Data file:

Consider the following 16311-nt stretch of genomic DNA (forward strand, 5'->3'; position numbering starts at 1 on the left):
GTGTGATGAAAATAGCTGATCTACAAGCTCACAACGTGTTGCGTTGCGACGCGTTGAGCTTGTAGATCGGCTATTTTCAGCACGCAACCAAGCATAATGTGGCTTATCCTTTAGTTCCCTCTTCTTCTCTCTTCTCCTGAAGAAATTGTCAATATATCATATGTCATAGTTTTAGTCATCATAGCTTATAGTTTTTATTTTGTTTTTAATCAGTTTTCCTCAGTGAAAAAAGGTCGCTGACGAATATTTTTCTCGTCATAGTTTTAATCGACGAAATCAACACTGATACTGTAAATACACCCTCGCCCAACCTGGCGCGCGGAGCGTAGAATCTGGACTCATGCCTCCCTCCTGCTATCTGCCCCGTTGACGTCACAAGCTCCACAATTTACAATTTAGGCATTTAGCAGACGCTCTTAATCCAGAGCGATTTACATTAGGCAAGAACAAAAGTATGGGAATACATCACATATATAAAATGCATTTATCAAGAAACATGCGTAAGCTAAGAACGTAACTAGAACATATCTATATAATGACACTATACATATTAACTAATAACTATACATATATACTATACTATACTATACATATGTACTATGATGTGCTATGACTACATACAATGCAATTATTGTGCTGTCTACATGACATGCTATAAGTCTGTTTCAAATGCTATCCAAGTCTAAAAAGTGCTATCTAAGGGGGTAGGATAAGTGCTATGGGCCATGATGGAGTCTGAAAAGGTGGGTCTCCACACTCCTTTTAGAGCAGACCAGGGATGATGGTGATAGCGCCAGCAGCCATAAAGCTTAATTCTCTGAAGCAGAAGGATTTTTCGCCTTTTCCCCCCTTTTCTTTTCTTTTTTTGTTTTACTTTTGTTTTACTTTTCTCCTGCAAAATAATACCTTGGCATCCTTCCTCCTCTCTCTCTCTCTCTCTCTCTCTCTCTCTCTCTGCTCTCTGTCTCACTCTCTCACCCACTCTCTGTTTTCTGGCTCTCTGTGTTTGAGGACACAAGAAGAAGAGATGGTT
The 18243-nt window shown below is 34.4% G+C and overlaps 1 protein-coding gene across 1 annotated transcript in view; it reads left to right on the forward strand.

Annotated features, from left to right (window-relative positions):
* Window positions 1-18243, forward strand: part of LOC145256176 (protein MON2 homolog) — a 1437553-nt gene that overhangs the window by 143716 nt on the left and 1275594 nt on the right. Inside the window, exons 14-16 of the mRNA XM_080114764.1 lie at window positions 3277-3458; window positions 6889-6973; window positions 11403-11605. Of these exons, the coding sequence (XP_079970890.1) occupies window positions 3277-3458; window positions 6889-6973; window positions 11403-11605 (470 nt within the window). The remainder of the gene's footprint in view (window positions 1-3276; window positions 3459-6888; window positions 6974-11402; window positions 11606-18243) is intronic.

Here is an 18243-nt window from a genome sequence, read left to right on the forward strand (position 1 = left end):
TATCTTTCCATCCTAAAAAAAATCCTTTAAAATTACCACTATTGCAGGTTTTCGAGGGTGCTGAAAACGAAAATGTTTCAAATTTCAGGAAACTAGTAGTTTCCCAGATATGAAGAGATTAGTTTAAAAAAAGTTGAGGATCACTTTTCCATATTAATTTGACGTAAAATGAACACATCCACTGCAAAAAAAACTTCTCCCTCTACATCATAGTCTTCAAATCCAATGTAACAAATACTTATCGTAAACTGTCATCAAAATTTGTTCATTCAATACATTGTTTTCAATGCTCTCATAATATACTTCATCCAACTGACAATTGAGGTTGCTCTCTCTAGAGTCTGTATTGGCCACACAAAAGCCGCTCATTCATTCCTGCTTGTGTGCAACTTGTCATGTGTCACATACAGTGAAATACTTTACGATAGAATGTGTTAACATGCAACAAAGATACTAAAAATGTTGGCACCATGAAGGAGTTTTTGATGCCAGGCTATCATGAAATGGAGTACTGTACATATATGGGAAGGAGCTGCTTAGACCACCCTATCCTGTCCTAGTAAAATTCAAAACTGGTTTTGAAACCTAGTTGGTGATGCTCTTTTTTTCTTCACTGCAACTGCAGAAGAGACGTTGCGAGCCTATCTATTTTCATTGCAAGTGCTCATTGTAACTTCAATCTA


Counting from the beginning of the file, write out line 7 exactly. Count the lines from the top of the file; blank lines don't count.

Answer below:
TATCTTTCCATCCTAAAAAAAATCCTTTAAAATTACCACTATTGCAGGTTTTCGAGGGTGCTGAAAACGAAAATGTTTCAAATTTCAGGAAACTAGTAGTTTCCCAGATATGAAGAGATTAGTTTAAAAAAAGTTGAGGATCACTTTTCCATATTAATTTGACGTAAAATGAACACATCCACTGCAAAAAAAACTTCTCCCTCTACATCATAGTCTTCAAATCCAATGTAACAAATACTTATCGTAAACTGTCATCAAAATTTGTTCATTCAATACATTGTTTTCAATGCTCTCATAATATACTTCATCCAACTGACAATTGAGGTTGCTCTCTCTAGAGTCTGTATTGGCCACACAAAAGCCGCTCATTCATTCCTGCTTGTGTGCAACTTGTCATGTGTCACATACAGTGAAATACTTTACGATAGAATGTGTTAACATGCAACAAAGATACTAAAAATGTTGGCACCATGAAGGAGTTTTTGATGCCAGGCTATCATGAAATGGAGTACTGTACATATATGGGAAGGAGCTGCTTAGACCACCCTATCCTGTCCTAGTAAAATTCAAAACTGGTTTTGAAACCTAGTTGGTGATGCTCTTTTTTTCTTCACTGCAACTGCAGAAGAGACGTTGCGAGCCTATCTATTTTCATTGCAAGTGCTCATTGTAACTTCAATCTA